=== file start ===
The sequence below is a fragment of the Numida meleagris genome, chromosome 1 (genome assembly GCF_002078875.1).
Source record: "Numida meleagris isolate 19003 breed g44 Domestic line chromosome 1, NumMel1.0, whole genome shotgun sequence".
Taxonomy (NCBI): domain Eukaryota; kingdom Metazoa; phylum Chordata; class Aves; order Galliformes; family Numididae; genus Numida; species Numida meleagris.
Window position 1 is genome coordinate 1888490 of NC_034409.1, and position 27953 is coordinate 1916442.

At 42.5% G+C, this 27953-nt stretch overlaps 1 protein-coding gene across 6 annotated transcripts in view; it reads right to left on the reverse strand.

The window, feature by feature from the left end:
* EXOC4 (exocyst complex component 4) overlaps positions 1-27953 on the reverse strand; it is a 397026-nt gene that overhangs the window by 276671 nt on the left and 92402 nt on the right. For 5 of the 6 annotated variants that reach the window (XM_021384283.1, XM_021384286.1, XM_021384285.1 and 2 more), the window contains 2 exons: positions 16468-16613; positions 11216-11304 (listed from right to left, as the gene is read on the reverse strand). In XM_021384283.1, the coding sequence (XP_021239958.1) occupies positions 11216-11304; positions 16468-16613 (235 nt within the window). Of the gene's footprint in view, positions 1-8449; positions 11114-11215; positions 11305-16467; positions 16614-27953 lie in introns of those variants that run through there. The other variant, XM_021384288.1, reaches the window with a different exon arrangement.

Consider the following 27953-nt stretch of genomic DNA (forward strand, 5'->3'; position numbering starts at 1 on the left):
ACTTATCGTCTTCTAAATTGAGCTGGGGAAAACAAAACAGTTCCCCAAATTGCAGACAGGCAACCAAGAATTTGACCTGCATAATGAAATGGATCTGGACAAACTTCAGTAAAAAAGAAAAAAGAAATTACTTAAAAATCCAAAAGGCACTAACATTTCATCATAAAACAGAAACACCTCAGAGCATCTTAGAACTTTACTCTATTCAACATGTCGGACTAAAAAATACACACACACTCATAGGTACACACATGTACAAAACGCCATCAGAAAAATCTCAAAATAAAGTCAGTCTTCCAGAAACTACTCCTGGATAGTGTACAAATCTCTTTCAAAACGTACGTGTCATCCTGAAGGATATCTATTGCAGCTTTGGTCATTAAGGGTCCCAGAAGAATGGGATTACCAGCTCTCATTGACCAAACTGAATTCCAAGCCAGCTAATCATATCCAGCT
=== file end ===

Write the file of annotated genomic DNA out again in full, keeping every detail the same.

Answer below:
The sequence below is a fragment of the Numida meleagris genome, chromosome 1 (genome assembly GCF_002078875.1).
Source record: "Numida meleagris isolate 19003 breed g44 Domestic line chromosome 1, NumMel1.0, whole genome shotgun sequence".
Taxonomy (NCBI): domain Eukaryota; kingdom Metazoa; phylum Chordata; class Aves; order Galliformes; family Numididae; genus Numida; species Numida meleagris.
Window position 1 is genome coordinate 1888490 of NC_034409.1, and position 27953 is coordinate 1916442.

At 42.5% G+C, this 27953-nt stretch overlaps 1 protein-coding gene across 6 annotated transcripts in view; it reads right to left on the reverse strand.

The window, feature by feature from the left end:
* EXOC4 (exocyst complex component 4) overlaps positions 1-27953 on the reverse strand; it is a 397026-nt gene that overhangs the window by 276671 nt on the left and 92402 nt on the right. For 5 of the 6 annotated variants that reach the window (XM_021384283.1, XM_021384286.1, XM_021384285.1 and 2 more), the window contains 2 exons: positions 16468-16613; positions 11216-11304 (listed from right to left, as the gene is read on the reverse strand). In XM_021384283.1, the coding sequence (XP_021239958.1) occupies positions 11216-11304; positions 16468-16613 (235 nt within the window). Of the gene's footprint in view, positions 1-8449; positions 11114-11215; positions 11305-16467; positions 16614-27953 lie in introns of those variants that run through there. The other variant, XM_021384288.1, reaches the window with a different exon arrangement.

Consider the following 27953-nt stretch of genomic DNA (forward strand, 5'->3'; position numbering starts at 1 on the left):
ACTTATCGTCTTCTAAATTGAGCTGGGGAAAACAAAACAGTTCCCCAAATTGCAGACAGGCAACCAAGAATTTGACCTGCATAATGAAATGGATCTGGACAAACTTCAGTAAAAAAGAAAAAAGAAATTACTTAAAAATCCAAAAGGCACTAACATTTCATCATAAAACAGAAACACCTCAGAGCATCTTAGAACTTTACTCTATTCAACATGTCGGACTAAAAAATACACACACACTCATAGGTACACACATGTACAAAACGCCATCAGAAAAATCTCAAAATAAAGTCAGTCTTCCAGAAACTACTCCTGGATAGTGTACAAATCTCTTTCAAAACGTACGTGTCATCCTGAAGGATATCTATTGCAGCTTTGGTCATTAAGGGTCCCAGAAGAATGGGATTACCAGCTCTCATTGACCAAACTGAATTCCAAGCCAGCTAATCATATCCAGCT